A visionary report calls on Central Europeans to be more assertive about their future.by Martin Ehl 21 January 2014
This year post-communist Central Europe enters into the second decade of its membership in the European Union. That pronouncement would be trivial – if Hungary didn't have its unorthodox economic policies; if the Czech Republic didn't have a presidential cabinet, without parliamentary approval, as its government; and if Europe weren’t living through an economic crisis and the euro zone weren’t struggling to ensure its very existence.
Such an anniversary can be either an opportunity for a boring review, or, conversely, a view to the future. A recent report by the consulting company McKinsey focused especially on how the future economy of the region might look through the eyes of Western analysts. This week, however, a group of local, mainly Polish and Slovak, experts will present their vision of the future of the Visegrad Four countries in Europe – significant also for the only rather-symbolic contributions from their Visegrad colleagues in the Czech Republic and Hungary.
The report is called "Central Europe Fit for the Future" and on dozens of pages (in the American way), the authors concisely summarize the state of the region and its potential if politicians would follow the recommendations of the experts in the report's conclusions. The document emerged as a result of several meetings of a group of governmental and nongovernmental experts and analysts, with Pawel Swieboda of the demosEUROPA think tank, a Polish expert on the European Union, and Slovak analyst Milan Nic of Bratislava's CEPI putting the report into its final form.
The Slovak and Polish authorship of the document – given, among other things, the recommendation that the region's countries be more assertive in shaping the future of the European Union – is not surprising. Poland as the sixth largest economy in the EU, and Slovakia as a member of the euro zone and faithful companion of Germany, have a natural and long-term interest in the functioning and prosperity of Europe. In the Czech Republic a sense of urgency about the need to actively influence the future shape of the union is missing. Czechs play at being Euroskeptics, while the Hungarians play at being, in essence, not in Europe.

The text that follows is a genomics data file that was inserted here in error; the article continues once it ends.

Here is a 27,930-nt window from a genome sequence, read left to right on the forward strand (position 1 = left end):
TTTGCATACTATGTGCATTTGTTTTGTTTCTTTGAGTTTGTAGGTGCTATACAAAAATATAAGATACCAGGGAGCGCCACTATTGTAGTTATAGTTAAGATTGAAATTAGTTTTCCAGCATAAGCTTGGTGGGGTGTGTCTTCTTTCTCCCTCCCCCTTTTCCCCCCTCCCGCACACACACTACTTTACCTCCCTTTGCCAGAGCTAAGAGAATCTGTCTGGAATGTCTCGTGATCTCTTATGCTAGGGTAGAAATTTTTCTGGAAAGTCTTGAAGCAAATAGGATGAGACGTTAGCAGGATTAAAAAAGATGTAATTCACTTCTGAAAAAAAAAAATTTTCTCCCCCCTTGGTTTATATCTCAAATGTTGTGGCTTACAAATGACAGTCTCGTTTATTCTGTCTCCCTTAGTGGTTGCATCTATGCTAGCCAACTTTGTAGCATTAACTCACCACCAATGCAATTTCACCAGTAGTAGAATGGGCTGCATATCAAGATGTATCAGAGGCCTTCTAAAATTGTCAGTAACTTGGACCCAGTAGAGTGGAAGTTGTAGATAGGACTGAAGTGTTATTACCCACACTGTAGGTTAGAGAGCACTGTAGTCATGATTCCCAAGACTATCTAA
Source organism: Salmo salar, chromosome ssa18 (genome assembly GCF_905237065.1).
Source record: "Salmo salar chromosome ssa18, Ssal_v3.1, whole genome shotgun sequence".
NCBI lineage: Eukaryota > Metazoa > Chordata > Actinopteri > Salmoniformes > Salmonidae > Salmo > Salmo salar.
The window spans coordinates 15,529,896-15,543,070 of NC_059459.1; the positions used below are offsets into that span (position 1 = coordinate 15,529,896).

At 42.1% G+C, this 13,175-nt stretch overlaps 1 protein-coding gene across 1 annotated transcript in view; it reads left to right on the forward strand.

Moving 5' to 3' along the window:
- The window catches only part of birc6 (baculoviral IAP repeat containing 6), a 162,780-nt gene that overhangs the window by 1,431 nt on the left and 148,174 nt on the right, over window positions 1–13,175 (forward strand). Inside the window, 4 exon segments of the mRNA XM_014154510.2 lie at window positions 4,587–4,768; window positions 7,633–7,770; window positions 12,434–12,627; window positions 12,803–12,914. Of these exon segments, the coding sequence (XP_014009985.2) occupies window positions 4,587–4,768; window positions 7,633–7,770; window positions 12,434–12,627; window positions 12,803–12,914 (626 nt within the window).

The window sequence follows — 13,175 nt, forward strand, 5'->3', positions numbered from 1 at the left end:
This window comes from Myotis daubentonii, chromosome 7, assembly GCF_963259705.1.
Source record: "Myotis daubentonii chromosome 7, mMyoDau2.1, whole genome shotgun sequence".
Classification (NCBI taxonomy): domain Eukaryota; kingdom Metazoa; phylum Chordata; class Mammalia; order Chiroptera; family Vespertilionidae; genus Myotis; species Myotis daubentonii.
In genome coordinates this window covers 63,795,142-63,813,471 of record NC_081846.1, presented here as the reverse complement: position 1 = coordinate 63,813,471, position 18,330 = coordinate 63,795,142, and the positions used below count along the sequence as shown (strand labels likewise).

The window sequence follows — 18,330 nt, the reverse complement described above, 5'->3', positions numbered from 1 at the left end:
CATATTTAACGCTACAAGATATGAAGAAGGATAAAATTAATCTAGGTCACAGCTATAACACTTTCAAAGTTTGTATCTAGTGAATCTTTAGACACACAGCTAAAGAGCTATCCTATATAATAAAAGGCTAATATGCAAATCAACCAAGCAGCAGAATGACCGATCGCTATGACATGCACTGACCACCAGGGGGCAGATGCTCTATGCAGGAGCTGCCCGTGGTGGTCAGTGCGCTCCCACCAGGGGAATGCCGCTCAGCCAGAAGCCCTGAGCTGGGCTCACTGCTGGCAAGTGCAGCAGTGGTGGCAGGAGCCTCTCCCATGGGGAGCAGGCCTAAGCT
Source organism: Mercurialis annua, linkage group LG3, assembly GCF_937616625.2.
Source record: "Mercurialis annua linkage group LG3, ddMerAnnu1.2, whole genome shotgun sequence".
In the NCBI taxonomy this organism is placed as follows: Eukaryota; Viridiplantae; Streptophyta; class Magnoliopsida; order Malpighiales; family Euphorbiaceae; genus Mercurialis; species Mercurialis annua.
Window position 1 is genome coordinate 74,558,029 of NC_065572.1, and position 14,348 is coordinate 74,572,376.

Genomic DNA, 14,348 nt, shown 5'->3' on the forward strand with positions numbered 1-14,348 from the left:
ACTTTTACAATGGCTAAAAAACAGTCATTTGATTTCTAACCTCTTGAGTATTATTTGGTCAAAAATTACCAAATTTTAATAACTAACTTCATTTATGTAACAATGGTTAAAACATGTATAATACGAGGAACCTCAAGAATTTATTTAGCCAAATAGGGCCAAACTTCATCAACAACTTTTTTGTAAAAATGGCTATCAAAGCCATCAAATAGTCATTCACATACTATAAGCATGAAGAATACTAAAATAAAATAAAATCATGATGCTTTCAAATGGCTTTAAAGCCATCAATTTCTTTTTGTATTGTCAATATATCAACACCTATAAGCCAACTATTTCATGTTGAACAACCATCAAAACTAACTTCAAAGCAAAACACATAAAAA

The report addresses not only the economy but also the state of government institutions and security. The relationship of the region to Germany, which is the main trading partner, is analyzed, but not at all in terms of, for instance, security. Keeping in mind that American troops are pulling out of Europe, a common security and foreign policy in Central Europe should be one of the necessary pillars of stability (all of the countries, except the Czech Republic, are home to an external EU border). The region, the report says, should beat a path to Germany's door, since the United Kingdom, the main inspiration of Central European political thought for the last 20 years, and the ideological ally of local Euroskeptics, has been separating itself from the mainstream of European thought.
One of the most interesting features of the report is its attempt to introduce an Austrian element to the usual thinking about the Visegrad Four – including in the security arena. Another notable feature is that, unlike the McKinsey analysis, this report calls attention to problems beyond just the economy or security – such as the ticking demographic time bomb, the unsolved question of the Roma minority, and the condition of state institutions.
“What we are witnessing is part of an effort to overcome Central Europe’s historical legacy,” reads one of the report's key paragraphs. “Frequent political and institutional upheavals, in particular during the 20th century, prevented gradual change and consolidation of democratic norms and institutions. As a result, this region has weak institutions that are being exploited by vested interests and established groups. Institution building is still an unfinished business, and good governance in Visegrad countries often depends on the personal engagement of well-intentioned individuals.”
The report won't surprise those who are deeply interested in Central Europe, but it will engage them for how concisely yet precisely issues are dissected. Its urgency doesn't come in radical, unrealistic recommendations such as an immediate entry into the euro zone, but in the way in which the options and the recommendations are described, where even a small step in the right direction can make a difference.
The report is realistic and visionary at the same time, filling a vacuum that the region's politicians don't extricate us from. As for them, if they can spare the time from their fight for political survival, they put out fires born of the economic crisis and don’t offer voters even an outline of the options for development in the next few years. In addition, the Poles are too concentrated on drawing EU funds, the Slovaks on maintaining the budget regulations of the euro zone, the Hungarians on trying to galvanize the economy overall, the Czechs on finally inaugurating a full-fledged government into office, and investors from Austria on trying to understand it all.
The unwritten conclusion of this report is that if the Central Europeans don't become more active, at home and in the EU, about their future, their region will become the periphery – regardless of their geographical location. They will then have to hear tales of long-term prosperity from those emigrants who will be returning home for the holidays from their new homes in Western Europe.